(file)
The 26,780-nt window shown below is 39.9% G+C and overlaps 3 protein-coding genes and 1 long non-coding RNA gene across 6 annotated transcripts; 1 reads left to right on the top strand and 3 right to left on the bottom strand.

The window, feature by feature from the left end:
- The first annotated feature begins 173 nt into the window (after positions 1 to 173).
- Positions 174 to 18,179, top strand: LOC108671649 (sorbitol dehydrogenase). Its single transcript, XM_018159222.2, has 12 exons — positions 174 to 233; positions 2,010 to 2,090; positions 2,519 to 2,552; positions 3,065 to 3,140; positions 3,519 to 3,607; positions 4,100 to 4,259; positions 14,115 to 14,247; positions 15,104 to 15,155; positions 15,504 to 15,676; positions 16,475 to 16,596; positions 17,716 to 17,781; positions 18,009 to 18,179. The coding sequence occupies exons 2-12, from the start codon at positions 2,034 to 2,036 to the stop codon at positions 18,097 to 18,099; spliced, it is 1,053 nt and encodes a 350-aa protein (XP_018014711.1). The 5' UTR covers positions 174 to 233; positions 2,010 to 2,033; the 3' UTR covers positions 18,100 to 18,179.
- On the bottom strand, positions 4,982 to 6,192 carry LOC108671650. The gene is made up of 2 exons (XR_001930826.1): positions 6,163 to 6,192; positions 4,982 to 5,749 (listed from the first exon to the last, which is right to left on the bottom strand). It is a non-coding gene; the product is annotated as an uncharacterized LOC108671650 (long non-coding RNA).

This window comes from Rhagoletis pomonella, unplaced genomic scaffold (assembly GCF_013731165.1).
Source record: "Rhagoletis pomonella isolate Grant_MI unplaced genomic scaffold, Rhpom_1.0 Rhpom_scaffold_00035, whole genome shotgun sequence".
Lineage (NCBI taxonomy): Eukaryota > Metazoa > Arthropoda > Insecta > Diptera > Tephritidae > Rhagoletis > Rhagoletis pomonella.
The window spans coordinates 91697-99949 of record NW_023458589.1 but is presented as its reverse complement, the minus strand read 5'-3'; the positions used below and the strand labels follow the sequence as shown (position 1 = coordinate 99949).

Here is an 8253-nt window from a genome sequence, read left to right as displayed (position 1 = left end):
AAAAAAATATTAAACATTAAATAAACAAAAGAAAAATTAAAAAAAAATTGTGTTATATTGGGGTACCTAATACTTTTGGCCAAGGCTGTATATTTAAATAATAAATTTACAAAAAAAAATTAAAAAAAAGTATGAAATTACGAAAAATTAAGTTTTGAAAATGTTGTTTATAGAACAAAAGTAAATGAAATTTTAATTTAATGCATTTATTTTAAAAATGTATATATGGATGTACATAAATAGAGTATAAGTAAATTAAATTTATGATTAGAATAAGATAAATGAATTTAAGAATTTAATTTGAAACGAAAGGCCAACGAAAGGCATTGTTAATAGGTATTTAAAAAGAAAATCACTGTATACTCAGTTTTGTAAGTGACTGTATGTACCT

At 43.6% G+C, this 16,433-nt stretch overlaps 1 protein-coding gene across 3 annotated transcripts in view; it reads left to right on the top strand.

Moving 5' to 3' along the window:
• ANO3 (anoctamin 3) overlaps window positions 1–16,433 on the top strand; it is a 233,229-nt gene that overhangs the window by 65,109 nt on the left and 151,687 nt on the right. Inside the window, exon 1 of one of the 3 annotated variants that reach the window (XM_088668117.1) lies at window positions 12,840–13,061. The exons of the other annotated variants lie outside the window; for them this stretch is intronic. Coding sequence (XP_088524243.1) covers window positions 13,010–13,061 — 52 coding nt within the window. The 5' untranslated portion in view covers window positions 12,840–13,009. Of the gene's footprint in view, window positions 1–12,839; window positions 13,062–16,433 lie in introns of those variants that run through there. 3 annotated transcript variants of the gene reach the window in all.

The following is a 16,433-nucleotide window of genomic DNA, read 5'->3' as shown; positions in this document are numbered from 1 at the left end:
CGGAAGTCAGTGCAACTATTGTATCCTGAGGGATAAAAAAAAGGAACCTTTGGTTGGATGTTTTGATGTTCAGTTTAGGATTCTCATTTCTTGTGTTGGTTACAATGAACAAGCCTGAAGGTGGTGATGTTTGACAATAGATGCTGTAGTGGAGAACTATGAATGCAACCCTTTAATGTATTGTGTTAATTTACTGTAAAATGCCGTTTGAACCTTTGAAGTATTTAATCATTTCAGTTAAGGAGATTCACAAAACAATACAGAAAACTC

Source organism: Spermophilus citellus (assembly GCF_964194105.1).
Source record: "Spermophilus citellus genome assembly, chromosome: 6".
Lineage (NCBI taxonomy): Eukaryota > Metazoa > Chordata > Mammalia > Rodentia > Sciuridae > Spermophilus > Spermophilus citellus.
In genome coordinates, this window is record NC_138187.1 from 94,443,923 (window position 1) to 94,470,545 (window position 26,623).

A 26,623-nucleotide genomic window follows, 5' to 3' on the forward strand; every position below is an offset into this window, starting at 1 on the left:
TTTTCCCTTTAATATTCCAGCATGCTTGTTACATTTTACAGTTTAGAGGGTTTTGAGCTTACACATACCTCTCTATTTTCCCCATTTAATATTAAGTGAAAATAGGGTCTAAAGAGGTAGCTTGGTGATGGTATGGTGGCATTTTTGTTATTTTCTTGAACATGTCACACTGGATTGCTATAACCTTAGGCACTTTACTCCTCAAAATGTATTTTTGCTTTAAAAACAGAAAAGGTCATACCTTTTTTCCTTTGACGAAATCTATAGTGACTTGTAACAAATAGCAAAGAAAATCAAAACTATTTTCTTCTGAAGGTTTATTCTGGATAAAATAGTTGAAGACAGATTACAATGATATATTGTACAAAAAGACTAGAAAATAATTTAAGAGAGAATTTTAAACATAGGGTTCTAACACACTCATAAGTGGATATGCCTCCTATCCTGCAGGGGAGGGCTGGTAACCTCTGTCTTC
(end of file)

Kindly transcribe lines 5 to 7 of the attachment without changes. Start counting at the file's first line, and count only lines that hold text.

- On the bottom strand, positions 4,982 to 6,192 carry LOC108671650. The gene is made up of 2 exons (XR_001930826.1): positions 6,163 to 6,192; positions 4,982 to 5,749 (listed from the first exon to the last, which is right to left on the bottom strand). It is a non-coding gene; the product is annotated as an uncharacterized LOC108671650 (long non-coding RNA).

This window comes from Rhagoletis pomonella, unplaced genomic scaffold (assembly GCF_013731165.1).
Source record: "Rhagoletis pomonella isolate Grant_MI unplaced genomic scaffold, Rhpom_1.0 Rhpom_scaffold_00035, whole genome shotgun sequence".